Fitbit Surge GPS Activity Tracker Review


Basic description:  A convergence of GPS watch and activity tracker that also features state of the art optical heart rate monitoring.  Billed as the “Ultimate Fitness Super Watch”, the Surge also offers extensive connectivity with your smartphone to access notifications and music from your wrist, and to transmit data quickly to the mobile app and third party destinations.

MSRP: $250

Quick summary:  The Fitbit Surge is an extremely dynamic piece that should satisfy the training needs of all but the most demanding trail runners, and is one of the most user-friendly tech gadgets you’ll ever encounter.  Its primary limitation is that it lacks the extensive feature set and customization of high-end GPS devices – but the convenience of wrist-based HR and the addition of activity tracker features may very well change way you approach your training.


  • Three size options
  • Three color options
  • GPS tracking
  • 3-axis accelerometer
  • 3-axis gyroscope
  • Digital compass
  • Optical heart rate monitor with continuous automatic wrist-based tracking
  • Barometric altimeter
  • Ambient light sensor
  • Vibrating silent alarm
  • Three watch display options
  • Combination touchscreen and button operations
  • Multi-sport activity capability
  • Real-time performance stats: distance, duration, heart rate, steps, average pace, calories, and time of day are available on the wrist during activity
  • Battery life: up to 10 hours using GPS; 7 days without GPS
  • Mobile app and web activity detail provides additional data such as route map, elevation profile, speed profile, heart rate zone duration
  • Two-way Strava integration: info goes from FitBit app to Strava, and data that is uploaded to Strava from other devices goes to FitBit app.
  • Text and call notifications from your smartphone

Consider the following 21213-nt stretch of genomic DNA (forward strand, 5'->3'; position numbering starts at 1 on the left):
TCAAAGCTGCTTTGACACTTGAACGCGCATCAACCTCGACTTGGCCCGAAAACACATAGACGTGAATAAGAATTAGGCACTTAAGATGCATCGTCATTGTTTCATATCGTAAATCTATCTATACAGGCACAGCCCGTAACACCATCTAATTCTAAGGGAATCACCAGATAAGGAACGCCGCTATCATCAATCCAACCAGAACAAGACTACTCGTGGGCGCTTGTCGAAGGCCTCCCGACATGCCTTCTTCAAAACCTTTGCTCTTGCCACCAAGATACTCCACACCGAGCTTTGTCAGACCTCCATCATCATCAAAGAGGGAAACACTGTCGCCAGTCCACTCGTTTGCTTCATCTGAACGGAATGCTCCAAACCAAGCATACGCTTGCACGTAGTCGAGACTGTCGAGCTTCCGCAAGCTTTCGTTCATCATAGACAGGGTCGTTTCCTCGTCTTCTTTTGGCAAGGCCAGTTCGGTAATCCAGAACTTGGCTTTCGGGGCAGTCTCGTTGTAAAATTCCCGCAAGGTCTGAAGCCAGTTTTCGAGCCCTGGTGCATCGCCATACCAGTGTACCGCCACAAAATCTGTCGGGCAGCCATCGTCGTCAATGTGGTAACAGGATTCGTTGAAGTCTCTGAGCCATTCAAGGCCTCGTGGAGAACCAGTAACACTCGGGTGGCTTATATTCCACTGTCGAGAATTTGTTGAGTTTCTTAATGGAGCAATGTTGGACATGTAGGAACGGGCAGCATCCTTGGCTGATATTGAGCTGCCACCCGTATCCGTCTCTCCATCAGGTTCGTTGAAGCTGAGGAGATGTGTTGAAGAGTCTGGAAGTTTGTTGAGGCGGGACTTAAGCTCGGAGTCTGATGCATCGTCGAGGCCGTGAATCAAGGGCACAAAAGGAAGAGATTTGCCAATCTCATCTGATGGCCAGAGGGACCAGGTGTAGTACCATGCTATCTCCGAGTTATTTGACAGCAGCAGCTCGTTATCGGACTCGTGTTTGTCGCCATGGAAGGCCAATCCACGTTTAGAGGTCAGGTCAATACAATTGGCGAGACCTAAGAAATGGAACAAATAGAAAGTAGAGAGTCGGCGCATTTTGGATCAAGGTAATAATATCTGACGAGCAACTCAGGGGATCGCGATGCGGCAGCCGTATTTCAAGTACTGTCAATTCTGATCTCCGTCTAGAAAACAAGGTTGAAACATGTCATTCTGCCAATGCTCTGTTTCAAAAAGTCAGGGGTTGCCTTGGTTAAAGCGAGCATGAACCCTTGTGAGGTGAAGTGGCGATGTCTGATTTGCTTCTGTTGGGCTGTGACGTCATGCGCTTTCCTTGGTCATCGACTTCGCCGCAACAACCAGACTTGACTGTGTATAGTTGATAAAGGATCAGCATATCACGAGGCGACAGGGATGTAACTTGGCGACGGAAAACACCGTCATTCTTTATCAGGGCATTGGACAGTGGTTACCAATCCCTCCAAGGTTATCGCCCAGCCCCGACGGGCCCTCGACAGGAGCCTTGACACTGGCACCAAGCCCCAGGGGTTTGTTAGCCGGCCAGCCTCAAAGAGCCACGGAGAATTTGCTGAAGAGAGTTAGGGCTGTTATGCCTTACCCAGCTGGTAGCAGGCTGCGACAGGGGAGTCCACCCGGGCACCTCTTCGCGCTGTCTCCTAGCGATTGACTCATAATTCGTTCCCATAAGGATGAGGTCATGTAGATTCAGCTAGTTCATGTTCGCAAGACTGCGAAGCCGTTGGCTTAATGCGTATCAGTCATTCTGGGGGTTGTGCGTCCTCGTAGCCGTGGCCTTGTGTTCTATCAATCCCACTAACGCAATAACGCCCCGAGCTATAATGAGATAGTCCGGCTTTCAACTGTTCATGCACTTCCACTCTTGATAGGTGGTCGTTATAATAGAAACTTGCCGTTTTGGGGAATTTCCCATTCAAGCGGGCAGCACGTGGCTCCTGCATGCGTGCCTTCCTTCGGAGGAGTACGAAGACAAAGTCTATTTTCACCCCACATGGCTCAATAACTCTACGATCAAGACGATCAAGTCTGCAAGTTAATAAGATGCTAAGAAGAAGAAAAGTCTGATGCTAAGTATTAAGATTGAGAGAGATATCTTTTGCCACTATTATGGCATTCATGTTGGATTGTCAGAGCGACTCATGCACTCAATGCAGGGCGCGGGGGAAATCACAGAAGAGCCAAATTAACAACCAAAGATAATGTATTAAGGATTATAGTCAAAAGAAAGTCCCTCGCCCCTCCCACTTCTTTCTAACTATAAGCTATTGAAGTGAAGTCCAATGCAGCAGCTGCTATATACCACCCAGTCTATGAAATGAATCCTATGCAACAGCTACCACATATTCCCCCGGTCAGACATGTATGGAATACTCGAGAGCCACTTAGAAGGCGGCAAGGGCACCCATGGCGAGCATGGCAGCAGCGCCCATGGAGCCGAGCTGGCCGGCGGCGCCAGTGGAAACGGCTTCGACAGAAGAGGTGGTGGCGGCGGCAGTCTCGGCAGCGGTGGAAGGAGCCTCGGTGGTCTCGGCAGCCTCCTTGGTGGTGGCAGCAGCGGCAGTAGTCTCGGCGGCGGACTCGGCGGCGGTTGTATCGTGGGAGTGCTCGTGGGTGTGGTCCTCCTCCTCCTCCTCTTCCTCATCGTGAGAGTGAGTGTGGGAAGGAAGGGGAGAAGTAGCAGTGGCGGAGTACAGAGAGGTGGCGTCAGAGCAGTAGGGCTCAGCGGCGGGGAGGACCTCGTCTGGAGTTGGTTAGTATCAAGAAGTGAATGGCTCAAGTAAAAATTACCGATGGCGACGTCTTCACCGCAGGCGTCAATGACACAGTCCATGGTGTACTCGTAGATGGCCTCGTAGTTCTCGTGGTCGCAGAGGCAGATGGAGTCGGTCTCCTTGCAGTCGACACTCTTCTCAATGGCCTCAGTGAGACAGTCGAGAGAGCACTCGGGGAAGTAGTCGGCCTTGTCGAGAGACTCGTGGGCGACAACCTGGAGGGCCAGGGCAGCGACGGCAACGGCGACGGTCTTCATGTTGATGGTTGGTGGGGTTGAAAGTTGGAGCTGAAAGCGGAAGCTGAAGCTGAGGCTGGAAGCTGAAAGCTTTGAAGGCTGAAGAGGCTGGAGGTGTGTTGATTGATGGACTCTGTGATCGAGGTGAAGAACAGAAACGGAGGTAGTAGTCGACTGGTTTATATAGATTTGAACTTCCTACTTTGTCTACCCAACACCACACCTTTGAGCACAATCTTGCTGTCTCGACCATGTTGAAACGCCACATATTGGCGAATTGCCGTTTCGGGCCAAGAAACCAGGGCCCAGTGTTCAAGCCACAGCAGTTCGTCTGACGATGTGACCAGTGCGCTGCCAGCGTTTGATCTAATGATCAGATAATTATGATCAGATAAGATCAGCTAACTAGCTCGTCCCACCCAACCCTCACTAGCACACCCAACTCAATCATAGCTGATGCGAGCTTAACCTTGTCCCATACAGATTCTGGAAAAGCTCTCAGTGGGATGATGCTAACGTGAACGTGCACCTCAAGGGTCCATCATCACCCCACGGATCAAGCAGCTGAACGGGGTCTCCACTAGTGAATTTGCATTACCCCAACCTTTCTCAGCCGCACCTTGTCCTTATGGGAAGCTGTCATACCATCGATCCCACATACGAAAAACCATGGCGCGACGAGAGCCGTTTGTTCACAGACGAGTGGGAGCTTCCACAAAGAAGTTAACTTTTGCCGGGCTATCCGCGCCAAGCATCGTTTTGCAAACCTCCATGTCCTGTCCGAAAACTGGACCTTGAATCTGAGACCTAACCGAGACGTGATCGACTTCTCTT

• Mobile music control from wrist to smartphone

Deep dive:

The Fitbit Surge stakes out some very compelling common ground in the tech gadget universe. Its feature set is on the high end of activity trackers, but on the low end of GPS watches.  From a physical standpoint, its size and dimensions are larger than other activity trackers, but much sleeker and comfortable to wear all day than a GPS watch. Finally, its price point occupies the middle ground between activity trackers and GPS devices – but with a massive overall feature set and outstanding ease of use, it might be one of the best values on the market.

A few caveats before proceeding: the vast majority of this review is focused on using the Surge as an ultrarunner, and the features that are most applicable to run training. The device is designed for multi-sport use, but in our testing the heart rate and calorie burn data was inconsistent with high-intensity workouts like cross-fit or isometric activities like yoga. (Additionally, although the Surge is completely weatherproof and waterproof, swimming is not recommended.) We also didn’t delve too deeply into the text/phone and music capabilities, as we were mainly concerned with performance benefits rather than smart features.

Used as a GPS watch, we tested the Surge by wearing it side-by-side with a Suunto Amibt3 or Garmin Fenix2 on a number of runs.  There was no appreciable difference in satellite location speed or accuracy of tracking during out testing; we typically found a difference between devices of about one-tenth of a mile per 7-8 miles run, which is well within a reasonable margin of error for any two devices.

Fitbit GPS Face

Fitbit GPS Face

During GPS tracking, the screen of the Surge has running time in large numbers at center, and the distance at top; these rows are fixed and can’t be modified.  The bottom line can be customized by scrolling through the following list: heart rate, steps, average pace, calories burned, and time of day.